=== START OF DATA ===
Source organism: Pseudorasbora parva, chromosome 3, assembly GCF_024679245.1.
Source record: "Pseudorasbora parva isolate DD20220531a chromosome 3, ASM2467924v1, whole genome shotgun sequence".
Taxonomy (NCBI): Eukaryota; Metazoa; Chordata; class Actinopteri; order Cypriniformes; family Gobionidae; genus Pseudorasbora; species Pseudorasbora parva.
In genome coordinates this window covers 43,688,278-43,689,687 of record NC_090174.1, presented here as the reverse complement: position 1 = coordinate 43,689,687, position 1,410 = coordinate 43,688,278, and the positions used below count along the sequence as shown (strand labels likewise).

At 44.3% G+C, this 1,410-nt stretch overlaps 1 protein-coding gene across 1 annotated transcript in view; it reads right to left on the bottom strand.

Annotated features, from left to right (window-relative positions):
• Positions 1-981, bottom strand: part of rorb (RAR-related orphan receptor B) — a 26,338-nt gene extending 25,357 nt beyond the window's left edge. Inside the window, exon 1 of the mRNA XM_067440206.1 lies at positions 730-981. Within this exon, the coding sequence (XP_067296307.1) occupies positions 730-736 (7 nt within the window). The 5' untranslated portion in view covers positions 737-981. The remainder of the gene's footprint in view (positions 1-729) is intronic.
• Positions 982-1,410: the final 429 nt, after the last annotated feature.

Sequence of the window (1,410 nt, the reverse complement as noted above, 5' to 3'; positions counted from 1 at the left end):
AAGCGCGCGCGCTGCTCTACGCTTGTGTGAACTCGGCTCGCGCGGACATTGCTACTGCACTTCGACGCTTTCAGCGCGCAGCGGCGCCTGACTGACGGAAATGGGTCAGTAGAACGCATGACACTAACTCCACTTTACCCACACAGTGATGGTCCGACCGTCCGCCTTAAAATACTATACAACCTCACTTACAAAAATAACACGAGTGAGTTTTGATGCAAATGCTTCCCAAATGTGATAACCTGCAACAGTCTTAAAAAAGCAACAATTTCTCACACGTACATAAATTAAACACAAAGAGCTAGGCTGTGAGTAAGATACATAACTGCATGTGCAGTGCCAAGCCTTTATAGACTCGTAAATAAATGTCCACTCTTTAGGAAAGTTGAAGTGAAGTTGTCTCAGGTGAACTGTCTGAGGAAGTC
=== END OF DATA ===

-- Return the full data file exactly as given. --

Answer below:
Source organism: Pseudorasbora parva, chromosome 3, assembly GCF_024679245.1.
Source record: "Pseudorasbora parva isolate DD20220531a chromosome 3, ASM2467924v1, whole genome shotgun sequence".
Taxonomy (NCBI): Eukaryota; Metazoa; Chordata; class Actinopteri; order Cypriniformes; family Gobionidae; genus Pseudorasbora; species Pseudorasbora parva.
In genome coordinates this window covers 43,688,278-43,689,687 of record NC_090174.1, presented here as the reverse complement: position 1 = coordinate 43,689,687, position 1,410 = coordinate 43,688,278, and the positions used below count along the sequence as shown (strand labels likewise).

At 44.3% G+C, this 1,410-nt stretch overlaps 1 protein-coding gene across 1 annotated transcript in view; it reads right to left on the bottom strand.

Annotated features, from left to right (window-relative positions):
• Positions 1-981, bottom strand: part of rorb (RAR-related orphan receptor B) — a 26,338-nt gene extending 25,357 nt beyond the window's left edge. Inside the window, exon 1 of the mRNA XM_067440206.1 lies at positions 730-981. Within this exon, the coding sequence (XP_067296307.1) occupies positions 730-736 (7 nt within the window). The 5' untranslated portion in view covers positions 737-981. The remainder of the gene's footprint in view (positions 1-729) is intronic.
• Positions 982-1,410: the final 429 nt, after the last annotated feature.

Sequence of the window (1,410 nt, the reverse complement as noted above, 5' to 3'; positions counted from 1 at the left end):
AAGCGCGCGCGCTGCTCTACGCTTGTGTGAACTCGGCTCGCGCGGACATTGCTACTGCACTTCGACGCTTTCAGCGCGCAGCGGCGCCTGACTGACGGAAATGGGTCAGTAGAACGCATGACACTAACTCCACTTTACCCACACAGTGATGGTCCGACCGTCCGCCTTAAAATACTATACAACCTCACTTACAAAAATAACACGAGTGAGTTTTGATGCAAATGCTTCCCAAATGTGATAACCTGCAACAGTCTTAAAAAAGCAACAATTTCTCACACGTACATAAATTAAACACAAAGAGCTAGGCTGTGAGTAAGATACATAACTGCATGTGCAGTGCCAAGCCTTTATAGACTCGTAAATAAATGTCCACTCTTTAGGAAAGTTGAAGTGAAGTTGTCTCAGGTGAACTGTCTGAGGAAGTC